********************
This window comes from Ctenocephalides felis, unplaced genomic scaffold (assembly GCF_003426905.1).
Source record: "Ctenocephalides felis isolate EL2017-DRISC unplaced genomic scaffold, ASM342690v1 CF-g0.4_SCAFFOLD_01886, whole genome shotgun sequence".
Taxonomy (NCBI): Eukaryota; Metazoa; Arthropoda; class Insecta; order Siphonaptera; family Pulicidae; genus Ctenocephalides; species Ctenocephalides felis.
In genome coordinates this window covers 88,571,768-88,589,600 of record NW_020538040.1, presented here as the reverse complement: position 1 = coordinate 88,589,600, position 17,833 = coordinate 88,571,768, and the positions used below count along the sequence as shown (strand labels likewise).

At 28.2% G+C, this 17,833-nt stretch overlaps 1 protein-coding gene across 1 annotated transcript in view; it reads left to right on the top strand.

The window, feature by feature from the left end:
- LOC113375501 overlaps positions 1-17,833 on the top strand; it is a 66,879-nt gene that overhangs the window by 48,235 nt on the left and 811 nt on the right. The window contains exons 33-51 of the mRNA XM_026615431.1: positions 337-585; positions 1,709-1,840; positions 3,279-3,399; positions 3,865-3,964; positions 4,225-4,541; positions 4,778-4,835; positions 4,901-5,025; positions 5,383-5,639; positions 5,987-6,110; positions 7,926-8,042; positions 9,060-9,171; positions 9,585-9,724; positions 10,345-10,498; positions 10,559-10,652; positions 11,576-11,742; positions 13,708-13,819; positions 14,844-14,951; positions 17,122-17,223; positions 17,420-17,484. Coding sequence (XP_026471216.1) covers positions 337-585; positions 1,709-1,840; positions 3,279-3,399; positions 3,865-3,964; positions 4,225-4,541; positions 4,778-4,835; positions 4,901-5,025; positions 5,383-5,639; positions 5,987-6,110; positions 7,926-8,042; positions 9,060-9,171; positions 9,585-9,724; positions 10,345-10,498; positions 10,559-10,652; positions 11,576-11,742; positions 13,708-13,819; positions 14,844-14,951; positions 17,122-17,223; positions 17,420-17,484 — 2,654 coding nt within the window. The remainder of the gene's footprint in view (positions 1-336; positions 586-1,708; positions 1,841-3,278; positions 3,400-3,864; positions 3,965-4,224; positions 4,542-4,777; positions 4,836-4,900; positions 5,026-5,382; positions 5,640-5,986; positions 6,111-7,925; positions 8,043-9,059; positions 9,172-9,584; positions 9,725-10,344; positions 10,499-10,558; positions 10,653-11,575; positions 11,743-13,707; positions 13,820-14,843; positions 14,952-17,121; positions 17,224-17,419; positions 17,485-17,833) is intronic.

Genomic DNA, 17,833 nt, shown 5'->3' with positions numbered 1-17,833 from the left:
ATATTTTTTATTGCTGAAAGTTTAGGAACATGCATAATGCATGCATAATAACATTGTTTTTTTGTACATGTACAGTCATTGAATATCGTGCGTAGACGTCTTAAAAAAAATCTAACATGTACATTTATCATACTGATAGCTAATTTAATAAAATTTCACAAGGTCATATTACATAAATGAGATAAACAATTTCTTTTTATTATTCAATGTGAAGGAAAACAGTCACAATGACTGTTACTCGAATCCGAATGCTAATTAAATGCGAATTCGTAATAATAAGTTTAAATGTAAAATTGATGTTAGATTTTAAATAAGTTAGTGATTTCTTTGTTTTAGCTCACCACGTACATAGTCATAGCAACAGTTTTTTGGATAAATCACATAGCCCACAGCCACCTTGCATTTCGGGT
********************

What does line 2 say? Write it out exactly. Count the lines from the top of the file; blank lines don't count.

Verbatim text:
Source record: "Ctenocephalides felis isolate EL2017-DRISC unplaced genomic scaffold, ASM342690v1 CF-g0.4_SCAFFOLD_01886, whole genome shotgun sequence".